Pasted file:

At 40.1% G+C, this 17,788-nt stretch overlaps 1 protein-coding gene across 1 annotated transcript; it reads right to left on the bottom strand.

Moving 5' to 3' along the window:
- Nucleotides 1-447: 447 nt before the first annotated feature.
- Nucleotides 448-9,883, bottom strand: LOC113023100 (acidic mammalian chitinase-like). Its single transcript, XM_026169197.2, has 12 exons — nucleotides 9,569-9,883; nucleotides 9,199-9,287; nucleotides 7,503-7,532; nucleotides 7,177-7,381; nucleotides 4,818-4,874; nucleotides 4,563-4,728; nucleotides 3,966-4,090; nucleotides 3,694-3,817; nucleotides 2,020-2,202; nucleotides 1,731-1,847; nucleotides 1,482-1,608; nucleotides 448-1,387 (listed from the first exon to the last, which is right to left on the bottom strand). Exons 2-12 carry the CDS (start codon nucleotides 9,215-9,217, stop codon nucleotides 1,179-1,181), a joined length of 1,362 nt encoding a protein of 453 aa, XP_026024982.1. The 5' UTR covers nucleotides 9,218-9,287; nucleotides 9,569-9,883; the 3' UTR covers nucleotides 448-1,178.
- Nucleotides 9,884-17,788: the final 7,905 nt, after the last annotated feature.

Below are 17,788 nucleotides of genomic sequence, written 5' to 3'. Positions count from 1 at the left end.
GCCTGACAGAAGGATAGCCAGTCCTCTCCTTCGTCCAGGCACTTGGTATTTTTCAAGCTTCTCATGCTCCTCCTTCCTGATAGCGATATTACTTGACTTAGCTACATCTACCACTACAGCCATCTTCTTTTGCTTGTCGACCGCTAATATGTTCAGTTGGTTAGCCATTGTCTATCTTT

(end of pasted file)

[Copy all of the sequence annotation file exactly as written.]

At 40.1% G+C, this 17,788-nt stretch overlaps 1 protein-coding gene across 1 annotated transcript; it reads right to left on the bottom strand.

Moving 5' to 3' along the window:
- Nucleotides 1-447: 447 nt before the first annotated feature.
- Nucleotides 448-9,883, bottom strand: LOC113023100 (acidic mammalian chitinase-like). Its single transcript, XM_026169197.2, has 12 exons — nucleotides 9,569-9,883; nucleotides 9,199-9,287; nucleotides 7,503-7,532; nucleotides 7,177-7,381; nucleotides 4,818-4,874; nucleotides 4,563-4,728; nucleotides 3,966-4,090; nucleotides 3,694-3,817; nucleotides 2,020-2,202; nucleotides 1,731-1,847; nucleotides 1,482-1,608; nucleotides 448-1,387 (listed from the first exon to the last, which is right to left on the bottom strand). Exons 2-12 carry the CDS (start codon nucleotides 9,215-9,217, stop codon nucleotides 1,179-1,181), a joined length of 1,362 nt encoding a protein of 453 aa, XP_026024982.1. The 5' UTR covers nucleotides 9,218-9,287; nucleotides 9,569-9,883; the 3' UTR covers nucleotides 448-1,178.
- Nucleotides 9,884-17,788: the final 7,905 nt, after the last annotated feature.

Below are 17,788 nucleotides of genomic sequence, written 5' to 3'. Positions count from 1 at the left end.
GCCTGACAGAAGGATAGCCAGTCCTCTCCTTCGTCCAGGCACTTGGTATTTTTCAAGCTTCTCATGCTCCTCCTTCCTGATAGCGATATTACTTGACTTAGCTACATCTACCACTACAGCCATCTTCTTTTGCTTGTCGACCGCTAATATGTTCAGTTGGTTAGCCATTGTCTATCTTT